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Vol. 38, No. 7

How can you improve on a great organization?

by Catharine B. Arrowood

Since my last post, I have had the pleasure of becoming the 120th president of the North Carolina Bar Association. Shortly before that, I had another great pleasure: deciding whom to appoint to committees. At the 17K-member NC Bar Association, we have an amazing pool of talent to draw on. So choosing 1,400 of those volunteers to serve on some 41 committees was no easy task.

But calling these folks was. Out of the many calls I made, very few said no -- and even then, only because of major family or practice issues, like two very ill parents requiring a significant commitment of time. Very understandable. 

We now have in place an outstanding team. I say “we” because this team is not a product of my work. It is a product of years of volunteering by our members and careful cultivation by our bar staff.  

And if I had not developed full appreciation for both the staff and volunteers during the appointment process, I have that appreciation now. Starting in April, I had to shift gears and begin final preparations for a three-week trial in federal court. While we were in trial in May, we had a judicial primary election (the attack ads made national headlines), and our state Legislature came back into session with surprises for the judicial system nearly every day. During that time, our organization continued its work to inform and communicate on behalf of our courts and members.  

Again, I have now had the privilege of becoming president of this organization. While continuing the many initiatives of our prior leaders, I hope that our focus this year will be external. We need to get out the word that we have a fair and impartial court system and that the lawyers who advocate in it are the pillars of our communities. As in many states, our judiciary is not well understood, and the good work of lawyers on both sides of the aisle often goes unnoticed.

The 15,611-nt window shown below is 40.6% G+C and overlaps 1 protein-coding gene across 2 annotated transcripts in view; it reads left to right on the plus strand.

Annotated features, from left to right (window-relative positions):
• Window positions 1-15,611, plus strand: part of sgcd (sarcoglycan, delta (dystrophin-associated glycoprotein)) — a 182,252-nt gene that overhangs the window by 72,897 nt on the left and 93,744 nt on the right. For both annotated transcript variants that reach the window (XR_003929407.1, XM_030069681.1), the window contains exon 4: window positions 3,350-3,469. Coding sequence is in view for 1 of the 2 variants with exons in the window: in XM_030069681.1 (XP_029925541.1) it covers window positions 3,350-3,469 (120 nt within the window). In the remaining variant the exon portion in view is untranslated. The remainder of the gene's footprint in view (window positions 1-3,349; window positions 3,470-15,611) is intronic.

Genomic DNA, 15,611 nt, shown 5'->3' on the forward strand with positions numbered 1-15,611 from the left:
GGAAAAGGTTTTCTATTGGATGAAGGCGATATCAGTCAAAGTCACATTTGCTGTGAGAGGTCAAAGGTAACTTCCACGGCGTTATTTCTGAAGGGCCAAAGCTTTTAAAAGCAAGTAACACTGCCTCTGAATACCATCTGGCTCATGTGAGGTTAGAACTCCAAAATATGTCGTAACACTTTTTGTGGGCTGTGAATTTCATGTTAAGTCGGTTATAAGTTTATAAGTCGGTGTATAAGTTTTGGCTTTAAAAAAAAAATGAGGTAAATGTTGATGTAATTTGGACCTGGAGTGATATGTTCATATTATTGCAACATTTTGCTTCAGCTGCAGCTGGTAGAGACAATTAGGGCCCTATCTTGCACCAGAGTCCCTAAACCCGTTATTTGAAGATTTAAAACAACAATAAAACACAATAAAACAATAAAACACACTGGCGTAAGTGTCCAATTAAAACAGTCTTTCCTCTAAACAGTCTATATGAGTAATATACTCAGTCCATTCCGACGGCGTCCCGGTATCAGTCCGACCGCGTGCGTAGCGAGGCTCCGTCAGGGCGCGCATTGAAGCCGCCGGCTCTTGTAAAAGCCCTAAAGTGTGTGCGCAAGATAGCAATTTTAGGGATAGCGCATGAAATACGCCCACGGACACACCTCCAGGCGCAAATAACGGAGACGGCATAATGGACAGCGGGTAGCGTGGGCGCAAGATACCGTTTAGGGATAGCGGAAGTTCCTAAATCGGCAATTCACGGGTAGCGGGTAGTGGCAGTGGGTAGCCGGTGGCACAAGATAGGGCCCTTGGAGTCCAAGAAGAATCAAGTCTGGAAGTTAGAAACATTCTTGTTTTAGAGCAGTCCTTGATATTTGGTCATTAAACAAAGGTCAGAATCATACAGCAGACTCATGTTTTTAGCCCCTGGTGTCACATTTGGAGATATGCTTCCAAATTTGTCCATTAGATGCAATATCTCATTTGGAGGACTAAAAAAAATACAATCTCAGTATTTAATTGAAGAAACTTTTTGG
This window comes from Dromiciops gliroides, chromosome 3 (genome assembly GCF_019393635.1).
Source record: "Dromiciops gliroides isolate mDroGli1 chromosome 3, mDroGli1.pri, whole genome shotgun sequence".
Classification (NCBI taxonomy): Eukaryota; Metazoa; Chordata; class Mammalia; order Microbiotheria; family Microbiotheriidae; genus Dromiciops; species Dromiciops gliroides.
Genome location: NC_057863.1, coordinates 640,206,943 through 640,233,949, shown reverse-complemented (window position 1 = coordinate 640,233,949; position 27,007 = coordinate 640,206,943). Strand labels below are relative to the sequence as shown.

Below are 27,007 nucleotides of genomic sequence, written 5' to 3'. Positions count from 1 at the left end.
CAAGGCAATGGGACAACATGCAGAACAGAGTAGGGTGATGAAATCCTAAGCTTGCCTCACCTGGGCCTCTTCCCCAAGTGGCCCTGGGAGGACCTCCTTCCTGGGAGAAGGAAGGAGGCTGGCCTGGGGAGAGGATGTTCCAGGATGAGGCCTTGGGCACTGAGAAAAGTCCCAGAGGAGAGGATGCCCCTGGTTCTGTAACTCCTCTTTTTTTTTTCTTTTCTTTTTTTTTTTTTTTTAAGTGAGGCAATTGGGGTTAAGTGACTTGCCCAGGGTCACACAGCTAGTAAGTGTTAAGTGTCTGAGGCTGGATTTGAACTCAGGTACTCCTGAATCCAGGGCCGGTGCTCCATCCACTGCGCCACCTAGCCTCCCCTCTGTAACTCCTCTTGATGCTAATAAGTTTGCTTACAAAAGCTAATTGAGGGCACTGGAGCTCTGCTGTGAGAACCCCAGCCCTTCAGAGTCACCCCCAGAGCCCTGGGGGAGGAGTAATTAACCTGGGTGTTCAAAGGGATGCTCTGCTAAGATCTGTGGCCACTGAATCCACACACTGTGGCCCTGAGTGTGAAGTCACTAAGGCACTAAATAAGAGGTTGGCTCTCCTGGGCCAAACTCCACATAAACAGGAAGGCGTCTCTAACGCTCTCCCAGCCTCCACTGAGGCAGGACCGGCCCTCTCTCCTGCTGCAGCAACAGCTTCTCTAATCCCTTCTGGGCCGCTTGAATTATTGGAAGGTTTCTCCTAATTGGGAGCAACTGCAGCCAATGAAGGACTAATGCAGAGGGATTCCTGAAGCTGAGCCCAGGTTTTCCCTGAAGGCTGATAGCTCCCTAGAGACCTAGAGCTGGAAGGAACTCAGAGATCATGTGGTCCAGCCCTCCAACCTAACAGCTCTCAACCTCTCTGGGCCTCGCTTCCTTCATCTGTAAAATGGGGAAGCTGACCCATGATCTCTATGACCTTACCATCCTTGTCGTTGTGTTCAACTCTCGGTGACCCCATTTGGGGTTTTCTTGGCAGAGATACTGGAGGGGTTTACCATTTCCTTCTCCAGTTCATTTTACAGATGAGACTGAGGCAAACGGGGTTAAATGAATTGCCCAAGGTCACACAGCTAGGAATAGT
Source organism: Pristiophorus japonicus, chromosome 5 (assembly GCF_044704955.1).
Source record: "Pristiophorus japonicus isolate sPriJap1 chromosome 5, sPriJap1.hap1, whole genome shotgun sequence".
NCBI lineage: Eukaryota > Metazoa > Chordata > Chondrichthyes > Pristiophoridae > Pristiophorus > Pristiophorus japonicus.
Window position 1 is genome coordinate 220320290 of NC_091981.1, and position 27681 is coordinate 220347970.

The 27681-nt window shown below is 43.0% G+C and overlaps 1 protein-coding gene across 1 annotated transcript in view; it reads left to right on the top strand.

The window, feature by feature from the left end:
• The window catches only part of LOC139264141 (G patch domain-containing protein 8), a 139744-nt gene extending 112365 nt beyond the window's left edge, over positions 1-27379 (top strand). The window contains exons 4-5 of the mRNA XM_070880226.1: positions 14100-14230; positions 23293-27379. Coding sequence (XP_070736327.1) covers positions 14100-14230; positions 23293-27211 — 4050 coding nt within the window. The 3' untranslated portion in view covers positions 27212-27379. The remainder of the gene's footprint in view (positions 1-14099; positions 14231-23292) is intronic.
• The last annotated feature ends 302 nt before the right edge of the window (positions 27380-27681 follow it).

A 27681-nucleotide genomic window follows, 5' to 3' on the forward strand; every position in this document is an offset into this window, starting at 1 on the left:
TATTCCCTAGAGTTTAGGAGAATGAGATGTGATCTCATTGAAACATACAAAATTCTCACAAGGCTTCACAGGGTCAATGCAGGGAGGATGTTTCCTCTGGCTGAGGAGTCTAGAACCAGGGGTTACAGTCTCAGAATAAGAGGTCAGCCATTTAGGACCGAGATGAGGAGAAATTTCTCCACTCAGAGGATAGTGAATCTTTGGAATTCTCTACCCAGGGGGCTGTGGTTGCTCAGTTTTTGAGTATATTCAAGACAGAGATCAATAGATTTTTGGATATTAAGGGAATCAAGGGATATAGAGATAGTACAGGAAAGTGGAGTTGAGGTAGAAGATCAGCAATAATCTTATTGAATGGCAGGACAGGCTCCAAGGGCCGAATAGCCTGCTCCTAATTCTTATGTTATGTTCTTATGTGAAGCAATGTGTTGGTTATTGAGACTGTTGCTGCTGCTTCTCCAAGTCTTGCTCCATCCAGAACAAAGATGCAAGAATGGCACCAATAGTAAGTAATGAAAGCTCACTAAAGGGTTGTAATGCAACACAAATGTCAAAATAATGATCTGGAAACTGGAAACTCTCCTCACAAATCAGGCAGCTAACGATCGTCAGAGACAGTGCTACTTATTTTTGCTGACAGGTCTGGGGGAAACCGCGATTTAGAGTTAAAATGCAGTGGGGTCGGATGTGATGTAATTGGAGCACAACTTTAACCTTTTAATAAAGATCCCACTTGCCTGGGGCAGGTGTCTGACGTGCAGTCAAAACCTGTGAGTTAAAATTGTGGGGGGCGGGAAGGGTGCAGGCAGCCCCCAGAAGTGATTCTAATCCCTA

We need to be reminded that this good work goes on all the time, all across the country. In April, we visited our congressional delegation on ABA Day in Washington and talked about the continuing need for more legal aid funding. It was wonderful to see our counterparts from all over the country visiting their delegations with the same message. 

In NC, we have a particularly acute need. Nearly 10 percent of the population in our state -- some 700,000 people -- are veterans who, along with their families, often fall below the poverty line. Their legal needs are not met, despite our best efforts. And now much of the funding for those efforts is to be eliminated in a budget recently proposed by our state Senate.

In the coming weeks, we hope to reverse this proposal. In addition, our Military & Veterans Committee is working on several projects to further address the problem. Recently, a special veterans’ court opened in Harnett County where qualified veterans will be directed to judicially monitored community programs designed to help them deal with mental health and drug addiction problems.

As Chief Justice John Marshall said in the early days of our republic, "The greatest scourge an angry Heaven can inflict upon an ungrateful and sinning people is an ignorant, corrupt and dependent judiciary." We must stand up for our citizens who expect and deserve fair, impartial, independent, and accessible courts. And that will be our focus this year.

Catharine B. Arrowood

Catharine B. Arrowood became president of the North Carolina Bar Association on June 21, 2014. Arrowood is a past president of the Wake County (N.C.) Bar Association and 10th Judicial District Bar. She is a partner in the Raleigh office of Parker Poe Adams & Bernstein LLP.

Follow Arrowood, Bar Leader, and the ABA Division for Bar Services on Twitter. The hashtag for the Life of a Leader series is #LBL.